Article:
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The Hidden Costs of Hearing Loss

Hearing healthcare isn’t something we think about and maintain in the same way we do our vision, teeth, and other areas of wellness.  This is deeply rooted in our culture because of the stigma that goes along with hearing loss.  The truth is, however, that your hearing health is an important piece of your overall wellness, whether or not you have hearing loss, and should be assessed annually, especially if you are over age 50.

In our practice, we hear a lot of people say they are able to “get by” and that their hearing isn’t “that bad”.  Too many people wait too long (up to 7 years on average!) to address their hearing loss, and don’t realize the corresponding health issues they may be aggravating by doing so.  Here are a few things to consider:

 

Considerations About Your Health and Hearing Loss

 

  1. Dementia – One of the easiest risk factors to address in order to avoid early-onset dementia is hearing loss.  Scientists believe hearing loss contributes to a faster rate of atrophy in the brain.  It doesn’t help that people who can’t participate fully in conversation tend to socially isolate themselves, which also leads to a less-exercised brain, not to mention loneliness and depression.  In a study that followed over 600 people for 12 years, Johns Hopkins University found that mild hearing loss doubled dementia risk, moderate loss tripled the risk, and those with a severe hearing impairment were five times more likely to develop dementia than their normal hearing peers.
  2. Falls – One of the most serious issues facing seniors is falling, and the injuries that result.  Balance naturally decreases as people age, due to a number of factors including muscle deterioration, arthritis, osteoporosis and reduced range of motion.  However, the central nervous system also plays an important role.  After the age of 50, the sensory cells in the ears’ balance system gradually decrease in number and do not regrow.  The nerves that carry important sensory information to the brain become less effective, which leads to problems in the way the brain processes complex motor functions.  This makes multi-tasking, and even walking, more difficult as we age.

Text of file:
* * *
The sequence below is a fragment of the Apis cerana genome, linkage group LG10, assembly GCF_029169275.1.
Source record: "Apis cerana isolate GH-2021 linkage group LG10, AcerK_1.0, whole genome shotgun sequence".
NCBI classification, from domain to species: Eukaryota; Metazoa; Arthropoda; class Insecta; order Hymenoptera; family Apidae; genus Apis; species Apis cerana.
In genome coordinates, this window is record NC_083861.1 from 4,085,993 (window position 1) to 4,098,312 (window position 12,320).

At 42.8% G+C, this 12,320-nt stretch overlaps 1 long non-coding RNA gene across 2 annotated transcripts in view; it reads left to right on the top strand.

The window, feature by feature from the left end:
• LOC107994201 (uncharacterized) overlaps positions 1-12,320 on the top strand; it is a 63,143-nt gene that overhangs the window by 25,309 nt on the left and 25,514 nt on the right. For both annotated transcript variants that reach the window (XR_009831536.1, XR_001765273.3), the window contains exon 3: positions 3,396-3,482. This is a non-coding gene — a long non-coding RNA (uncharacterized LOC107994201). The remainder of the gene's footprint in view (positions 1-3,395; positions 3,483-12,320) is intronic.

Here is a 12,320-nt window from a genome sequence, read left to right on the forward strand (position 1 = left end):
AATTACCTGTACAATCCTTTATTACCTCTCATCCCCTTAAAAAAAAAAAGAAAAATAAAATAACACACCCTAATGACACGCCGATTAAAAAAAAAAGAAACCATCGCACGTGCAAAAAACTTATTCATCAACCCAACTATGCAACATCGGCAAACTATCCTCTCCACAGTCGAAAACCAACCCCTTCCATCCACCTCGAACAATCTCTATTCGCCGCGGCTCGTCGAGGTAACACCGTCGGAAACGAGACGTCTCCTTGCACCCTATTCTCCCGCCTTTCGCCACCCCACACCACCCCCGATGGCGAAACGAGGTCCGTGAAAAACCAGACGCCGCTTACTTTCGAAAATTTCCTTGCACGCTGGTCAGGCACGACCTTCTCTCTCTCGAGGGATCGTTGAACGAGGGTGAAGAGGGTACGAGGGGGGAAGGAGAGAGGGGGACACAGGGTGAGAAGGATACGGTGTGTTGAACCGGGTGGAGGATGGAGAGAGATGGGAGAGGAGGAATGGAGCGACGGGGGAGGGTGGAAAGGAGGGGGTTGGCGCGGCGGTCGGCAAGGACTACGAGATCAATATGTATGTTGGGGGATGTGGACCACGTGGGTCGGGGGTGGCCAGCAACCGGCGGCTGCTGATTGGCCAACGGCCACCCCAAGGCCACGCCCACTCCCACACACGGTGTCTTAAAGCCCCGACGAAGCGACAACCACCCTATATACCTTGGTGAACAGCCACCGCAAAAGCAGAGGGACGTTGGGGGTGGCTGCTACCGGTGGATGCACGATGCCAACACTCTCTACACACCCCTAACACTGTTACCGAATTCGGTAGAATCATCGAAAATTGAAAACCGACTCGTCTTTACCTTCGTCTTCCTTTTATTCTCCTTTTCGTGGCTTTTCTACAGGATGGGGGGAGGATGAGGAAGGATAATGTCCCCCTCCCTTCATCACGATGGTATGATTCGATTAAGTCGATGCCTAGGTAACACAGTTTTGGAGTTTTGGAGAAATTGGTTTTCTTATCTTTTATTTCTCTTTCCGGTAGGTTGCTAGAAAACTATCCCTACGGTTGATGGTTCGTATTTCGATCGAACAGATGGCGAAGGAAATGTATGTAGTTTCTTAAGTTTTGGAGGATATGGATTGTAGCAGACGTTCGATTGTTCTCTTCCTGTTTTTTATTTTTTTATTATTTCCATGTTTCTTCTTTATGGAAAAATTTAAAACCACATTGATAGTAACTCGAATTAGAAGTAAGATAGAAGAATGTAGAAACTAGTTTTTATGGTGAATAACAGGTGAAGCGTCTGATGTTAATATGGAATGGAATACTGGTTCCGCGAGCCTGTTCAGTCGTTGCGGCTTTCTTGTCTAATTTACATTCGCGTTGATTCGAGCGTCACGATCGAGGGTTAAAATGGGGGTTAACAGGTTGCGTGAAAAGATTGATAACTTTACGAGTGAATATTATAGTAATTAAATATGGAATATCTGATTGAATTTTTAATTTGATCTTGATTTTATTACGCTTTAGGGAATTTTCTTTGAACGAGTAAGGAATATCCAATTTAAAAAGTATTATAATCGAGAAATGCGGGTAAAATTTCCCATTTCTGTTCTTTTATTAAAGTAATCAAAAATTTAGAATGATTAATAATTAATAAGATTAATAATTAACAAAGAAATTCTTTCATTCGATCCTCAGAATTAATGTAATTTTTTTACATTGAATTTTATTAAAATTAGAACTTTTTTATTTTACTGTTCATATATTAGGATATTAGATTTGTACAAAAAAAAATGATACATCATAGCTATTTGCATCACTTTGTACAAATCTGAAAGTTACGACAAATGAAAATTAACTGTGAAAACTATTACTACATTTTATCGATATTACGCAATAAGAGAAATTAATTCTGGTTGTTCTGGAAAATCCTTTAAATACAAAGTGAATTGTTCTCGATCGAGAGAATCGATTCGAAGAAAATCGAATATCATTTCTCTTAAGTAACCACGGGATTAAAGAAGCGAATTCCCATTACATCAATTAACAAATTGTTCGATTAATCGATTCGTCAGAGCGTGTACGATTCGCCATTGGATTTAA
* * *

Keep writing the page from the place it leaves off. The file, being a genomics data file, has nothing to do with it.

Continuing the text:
3. Diabetes – Hearing loss is twice as common in people with diabetes, and researchers are still working on pinpointing why.  It is suspected that high glucose levels cause damage to the blood vessels in the inner ear, like they do to the eyes and kidneys.  But managing your hearing health can help you identify if you are at risk of diabetes.  Researchers have found that hearing loss is 30% more common in people with prediabetes than in those with typical blood sugar levels, so it can be an important early indicator.

These are just a few of the less obvious health factors to consider when we discuss hearing loss.  The human body is a complex network of systems that are all connected and interdependent, and our whole health benefits when all systems are performing at their best.  If you suspect that you or a loved one may have hearing loss, don’t wait to address it.  A simple hearing test and examination by a hearing professional can make a huge difference in your long-term wellness.


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